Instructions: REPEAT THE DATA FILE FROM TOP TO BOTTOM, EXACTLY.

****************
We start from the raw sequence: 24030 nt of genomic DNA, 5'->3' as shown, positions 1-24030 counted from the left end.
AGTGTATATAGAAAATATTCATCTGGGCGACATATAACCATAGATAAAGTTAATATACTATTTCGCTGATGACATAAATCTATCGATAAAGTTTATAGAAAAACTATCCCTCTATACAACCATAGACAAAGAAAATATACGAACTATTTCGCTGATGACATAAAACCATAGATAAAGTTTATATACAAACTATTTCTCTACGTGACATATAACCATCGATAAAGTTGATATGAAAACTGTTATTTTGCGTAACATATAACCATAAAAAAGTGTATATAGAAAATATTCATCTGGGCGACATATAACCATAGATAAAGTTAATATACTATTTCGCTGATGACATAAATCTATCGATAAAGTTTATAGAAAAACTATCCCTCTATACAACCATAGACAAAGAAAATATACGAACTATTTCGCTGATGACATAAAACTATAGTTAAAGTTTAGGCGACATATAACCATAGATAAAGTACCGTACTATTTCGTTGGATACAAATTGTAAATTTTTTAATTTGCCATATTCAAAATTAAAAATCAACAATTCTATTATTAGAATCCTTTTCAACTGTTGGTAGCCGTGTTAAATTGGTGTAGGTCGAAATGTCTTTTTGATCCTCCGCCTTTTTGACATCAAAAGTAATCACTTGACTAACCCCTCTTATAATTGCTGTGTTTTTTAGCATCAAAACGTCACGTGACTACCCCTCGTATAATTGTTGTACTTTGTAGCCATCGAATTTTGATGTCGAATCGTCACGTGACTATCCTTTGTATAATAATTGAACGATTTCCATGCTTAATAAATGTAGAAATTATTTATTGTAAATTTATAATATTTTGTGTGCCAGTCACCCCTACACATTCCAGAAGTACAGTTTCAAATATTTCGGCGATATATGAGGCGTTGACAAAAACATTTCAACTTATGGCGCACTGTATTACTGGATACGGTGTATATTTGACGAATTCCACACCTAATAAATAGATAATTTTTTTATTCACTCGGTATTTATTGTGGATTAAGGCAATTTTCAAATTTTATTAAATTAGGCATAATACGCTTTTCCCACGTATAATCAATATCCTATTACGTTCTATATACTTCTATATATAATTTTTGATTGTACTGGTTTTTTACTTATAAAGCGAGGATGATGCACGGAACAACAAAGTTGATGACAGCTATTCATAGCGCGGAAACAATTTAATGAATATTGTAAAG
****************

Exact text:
We start from the raw sequence: 24030 nt of genomic DNA, 5'->3' as shown, positions 1-24030 counted from the left end.
AGTGTATATAGAAAATATTCATCTGGGCGACATATAACCATAGATAAAGTTAATATACTATTTCGCTGATGACATAAATCTATCGATAAAGTTTATAGAAAAACTATCCCTCTATACAACCATAGACAAAGAAAATATACGAACTATTTCGCTGATGACATAAAACCATAGATAAAGTTTATATACAAACTATTTCTCTACGTGACATATAACCATCGATAAAGTTGATATGAAAACTGTTATTTTGCGTAACATATAACCATAAAAAAGTGTATATAGAAAATATTCATCTGGGCGACATATAACCATAGATAAAGTTAATATACTATTTCGCTGATGACATAAATCTATCGATAAAGTTTATAGAAAAACTATCCCTCTATACAACCATAGACAAAGAAAATATACGAACTATTTCGCTGATGACATAAAACTATAGTTAAAGTTTAGGCGACATATAACCATAGATAAAGTACCGTACTATTTCGTTGGATACAAATTGTAAATTTTTTAATTTGCCATATTCAAAATTAAAAATCAACAATTCTATTATTAGAATCCTTTTCAACTGTTGGTAGCCGTGTTAAATTGGTGTAGGTCGAAATGTCTTTTTGATCCTCCGCCTTTTTGACATCAAAAGTAATCACTTGACTAACCCCTCTTATAATTGCTGTGTTTTTTAGCATCAAAACGTCACGTGACTACCCCTCGTATAATTGTTGTACTTTGTAGCCATCGAATTTTGATGTCGAATCGTCACGTGACTATCCTTTGTATAATAATTGAACGATTTCCATGCTTAATAAATGTAGAAATTATTTATTGTAAATTTATAATATTTTGTGTGCCAGTCACCCCTACACATTCCAGAAGTACAGTTTCAAATATTTCGGCGATATATGAGGCGTTGACAAAAACATTTCAACTTATGGCGCACTGTATTACTGGATACGGTGTATATTTGACGAATTCCACACCTAATAAATAGATAATTTTTTTATTCACTCGGTATTTATTGTGGATTAAGGCAATTTTCAAATTTTATTAAATTAGGCATAATACGCTTTTCCCACGTATAATCAATATCCTATTACGTTCTATATACTTCTATATATAATTTTTGATTGTACTGGTTTTTTACTTATAAAGCGAGGATGATGCACGGAACAACAAAGTTGATGACAGCTATTCATAGCGCGGAAACAATTTAATGAATATTGTAAAG